Anne W. Bracker is a thrower. Even in those early days when she was taking classes from her new husband Bill (no one in the class knew they were together, much less married, for a long time) and the assignment was for something handbuilt, Anne always figured out a way to incorporate a thrown element into the project.
When she wants to finish the form she’s throwing, she uses the Kemper WT6 Wood Modeling Tool to cut away some of the excess clay at the bottom of the pot and create a natural end to the piece for where a foot will be trimmed. As I was learning to throw, I would watch Mom use this tool and try to replicate the way she deftly cut away the clay in a wet ribbon as the wheel spun (I would refer to it as pre-trimming as a kid, and that phrase stuck with me). It never worked for me, and I spent many frustrating years trying to get it to work for me. Meanwhile, she would show customers the same “trick” then they would successfully use it mere moments later in the same way she did. Obviously, although I share a name with her, I don’t share that particular WT6 skill.
But there are many other uses for the WT6, whether you share Anne’s skill for “pre-trimming” or not. It’s an excellent hand building tool. I’ve seen Cindy use it for marking and scoring handbuilt pieces. I’ve seen sculptors push and prod clay into the most unusual shapes with it. And I’ve even used it when I throw for marking lines and indentations into the clay.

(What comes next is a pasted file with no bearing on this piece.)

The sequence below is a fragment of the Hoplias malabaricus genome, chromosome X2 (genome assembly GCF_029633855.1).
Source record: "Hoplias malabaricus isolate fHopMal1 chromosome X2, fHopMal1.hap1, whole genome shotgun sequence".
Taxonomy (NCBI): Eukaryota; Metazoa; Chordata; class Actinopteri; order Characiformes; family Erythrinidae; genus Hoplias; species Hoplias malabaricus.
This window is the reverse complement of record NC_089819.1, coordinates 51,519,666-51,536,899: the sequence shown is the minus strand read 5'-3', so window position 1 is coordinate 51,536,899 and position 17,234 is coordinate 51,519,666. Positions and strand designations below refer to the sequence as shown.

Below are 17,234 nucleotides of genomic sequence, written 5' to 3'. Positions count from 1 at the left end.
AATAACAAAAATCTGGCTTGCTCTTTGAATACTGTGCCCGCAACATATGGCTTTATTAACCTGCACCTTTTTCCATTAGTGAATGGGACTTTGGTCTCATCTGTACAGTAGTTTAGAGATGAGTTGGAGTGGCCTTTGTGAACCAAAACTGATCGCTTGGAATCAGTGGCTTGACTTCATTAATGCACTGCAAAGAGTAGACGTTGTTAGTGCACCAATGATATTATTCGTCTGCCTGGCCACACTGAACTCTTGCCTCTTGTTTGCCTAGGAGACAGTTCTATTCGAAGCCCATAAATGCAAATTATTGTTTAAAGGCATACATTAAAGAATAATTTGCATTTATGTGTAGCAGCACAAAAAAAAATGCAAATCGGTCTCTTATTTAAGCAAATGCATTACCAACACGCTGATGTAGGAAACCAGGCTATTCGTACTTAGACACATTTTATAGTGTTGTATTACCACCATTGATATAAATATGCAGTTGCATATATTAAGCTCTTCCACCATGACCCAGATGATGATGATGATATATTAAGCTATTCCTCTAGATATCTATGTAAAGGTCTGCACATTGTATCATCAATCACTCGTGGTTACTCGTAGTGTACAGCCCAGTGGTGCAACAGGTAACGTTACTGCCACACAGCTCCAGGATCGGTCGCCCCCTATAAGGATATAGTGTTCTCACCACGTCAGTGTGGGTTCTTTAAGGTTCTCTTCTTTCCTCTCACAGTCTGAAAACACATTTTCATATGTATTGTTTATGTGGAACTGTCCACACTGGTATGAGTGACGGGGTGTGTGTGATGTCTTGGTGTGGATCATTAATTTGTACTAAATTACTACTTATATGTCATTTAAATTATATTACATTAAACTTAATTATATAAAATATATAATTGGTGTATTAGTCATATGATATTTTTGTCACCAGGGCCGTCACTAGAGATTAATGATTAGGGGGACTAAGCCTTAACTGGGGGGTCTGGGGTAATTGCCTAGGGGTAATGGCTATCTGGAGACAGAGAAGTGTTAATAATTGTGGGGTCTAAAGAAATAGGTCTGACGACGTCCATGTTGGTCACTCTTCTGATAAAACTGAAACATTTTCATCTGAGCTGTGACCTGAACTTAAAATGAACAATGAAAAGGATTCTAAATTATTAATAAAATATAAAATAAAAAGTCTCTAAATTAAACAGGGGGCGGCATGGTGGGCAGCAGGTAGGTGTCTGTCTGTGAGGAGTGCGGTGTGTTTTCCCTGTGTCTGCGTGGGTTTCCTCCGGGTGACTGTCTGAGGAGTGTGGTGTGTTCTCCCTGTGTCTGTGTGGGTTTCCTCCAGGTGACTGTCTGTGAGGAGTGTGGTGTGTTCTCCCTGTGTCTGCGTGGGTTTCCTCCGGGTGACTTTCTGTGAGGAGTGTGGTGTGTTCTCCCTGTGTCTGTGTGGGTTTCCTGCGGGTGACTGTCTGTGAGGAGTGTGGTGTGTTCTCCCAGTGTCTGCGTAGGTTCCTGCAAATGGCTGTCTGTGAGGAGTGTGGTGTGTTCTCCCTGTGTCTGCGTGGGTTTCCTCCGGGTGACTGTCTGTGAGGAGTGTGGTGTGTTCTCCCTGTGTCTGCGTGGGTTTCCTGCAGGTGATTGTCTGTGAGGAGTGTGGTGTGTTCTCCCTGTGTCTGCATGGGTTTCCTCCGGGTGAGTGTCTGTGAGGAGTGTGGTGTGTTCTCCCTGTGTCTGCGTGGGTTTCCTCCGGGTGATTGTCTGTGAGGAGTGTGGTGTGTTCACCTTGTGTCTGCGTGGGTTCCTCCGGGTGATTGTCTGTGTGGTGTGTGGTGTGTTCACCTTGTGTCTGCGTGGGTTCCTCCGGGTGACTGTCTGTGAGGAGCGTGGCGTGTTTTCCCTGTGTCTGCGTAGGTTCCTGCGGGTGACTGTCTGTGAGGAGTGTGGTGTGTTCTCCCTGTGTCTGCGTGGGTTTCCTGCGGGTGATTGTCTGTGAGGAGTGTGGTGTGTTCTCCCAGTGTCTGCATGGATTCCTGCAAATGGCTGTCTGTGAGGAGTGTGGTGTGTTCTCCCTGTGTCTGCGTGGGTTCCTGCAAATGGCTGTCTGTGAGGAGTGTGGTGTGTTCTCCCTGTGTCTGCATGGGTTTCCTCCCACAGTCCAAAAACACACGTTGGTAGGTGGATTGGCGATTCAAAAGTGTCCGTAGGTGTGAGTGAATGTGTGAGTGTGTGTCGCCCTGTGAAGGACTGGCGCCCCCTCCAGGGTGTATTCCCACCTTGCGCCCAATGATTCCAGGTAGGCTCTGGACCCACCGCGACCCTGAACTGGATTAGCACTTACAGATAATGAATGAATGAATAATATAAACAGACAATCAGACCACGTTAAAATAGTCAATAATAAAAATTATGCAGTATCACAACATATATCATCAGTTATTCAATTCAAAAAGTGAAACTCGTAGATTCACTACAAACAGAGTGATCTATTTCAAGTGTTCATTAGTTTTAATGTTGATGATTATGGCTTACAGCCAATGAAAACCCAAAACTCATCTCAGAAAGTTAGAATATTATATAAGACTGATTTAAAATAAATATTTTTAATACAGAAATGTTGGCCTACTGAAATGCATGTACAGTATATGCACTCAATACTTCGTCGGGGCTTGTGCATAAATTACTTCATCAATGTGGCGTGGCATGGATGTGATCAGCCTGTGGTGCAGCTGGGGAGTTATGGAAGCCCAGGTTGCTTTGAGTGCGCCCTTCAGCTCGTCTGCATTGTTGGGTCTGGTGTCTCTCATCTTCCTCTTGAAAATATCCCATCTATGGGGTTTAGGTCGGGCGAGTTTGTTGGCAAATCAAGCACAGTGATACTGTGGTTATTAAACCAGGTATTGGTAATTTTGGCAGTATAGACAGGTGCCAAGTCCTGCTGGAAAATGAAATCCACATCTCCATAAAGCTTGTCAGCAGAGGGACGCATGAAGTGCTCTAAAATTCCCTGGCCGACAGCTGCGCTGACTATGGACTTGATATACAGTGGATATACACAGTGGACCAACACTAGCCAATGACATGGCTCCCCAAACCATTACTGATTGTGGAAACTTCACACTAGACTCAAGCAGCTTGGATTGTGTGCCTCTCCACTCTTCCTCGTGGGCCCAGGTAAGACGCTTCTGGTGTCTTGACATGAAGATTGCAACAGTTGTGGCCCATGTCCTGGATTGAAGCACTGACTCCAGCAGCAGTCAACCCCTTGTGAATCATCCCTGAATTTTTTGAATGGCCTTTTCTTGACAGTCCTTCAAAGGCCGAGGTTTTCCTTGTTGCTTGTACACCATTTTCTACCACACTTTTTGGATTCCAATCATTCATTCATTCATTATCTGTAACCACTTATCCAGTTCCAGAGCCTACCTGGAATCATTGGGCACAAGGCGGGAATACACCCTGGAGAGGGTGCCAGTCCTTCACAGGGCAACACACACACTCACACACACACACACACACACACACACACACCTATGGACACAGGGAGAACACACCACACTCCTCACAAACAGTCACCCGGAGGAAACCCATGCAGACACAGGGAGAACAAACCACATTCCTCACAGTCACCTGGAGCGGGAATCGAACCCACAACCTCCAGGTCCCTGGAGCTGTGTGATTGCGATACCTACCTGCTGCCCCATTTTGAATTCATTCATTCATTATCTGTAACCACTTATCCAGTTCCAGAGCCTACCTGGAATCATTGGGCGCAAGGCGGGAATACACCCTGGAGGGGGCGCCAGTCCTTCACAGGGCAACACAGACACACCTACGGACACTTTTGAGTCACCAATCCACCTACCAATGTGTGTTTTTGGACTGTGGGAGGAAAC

good through January 9th
Orton Self-Supporting Cones
When Bill and Anne started making pots together, their studio was in a 2-story stucco Teepee about 1/4 mile South of our current warehouse. When they started selling supplies to local potters, the very first item they kept in stock for potters was Orton Cones. In fact, prior to incorporating as Bracker’s Good Earth Clays, the original logo for Bracker Ceramics was two cones leaning into each other to form a Teepee shape, casting a shadow.
This special seemed so obvious – the Orton Cone connection plus Mom’s support for clay artists for the past 30 years, as well as her support for her daughters.
good through January 10th
Dolan 300 Series
Anne has always felt a special affinity for other family owned and operated businesses within the world of ceramics. One of those businesses she’s especially fond of is Dolan Tools. Susan is a second-generation owner of Dolan tools, taking over the successful business her parents started over 20 years ago. Dolan tools are made by potters, for potters, right here in the USA (like Susan, herself!). In addition to continuing to produce great tools for great potters, she’s also produced two adorable boys to add to the next generation of the great big ceramics family.
Mom loves to talk to potters about Dolan tools. We tease her because she’s still referring to them as “the Cadillac of ceramic tools,” like Cadillacs are still the best of the best when it comes to cars. But then again, she WAS born in that era, so people get it. Regardless, she loves her Dolan 310 for trimming the foot on her pots, so maybe you’ll find a 300 series Dolan that you’ll love, too!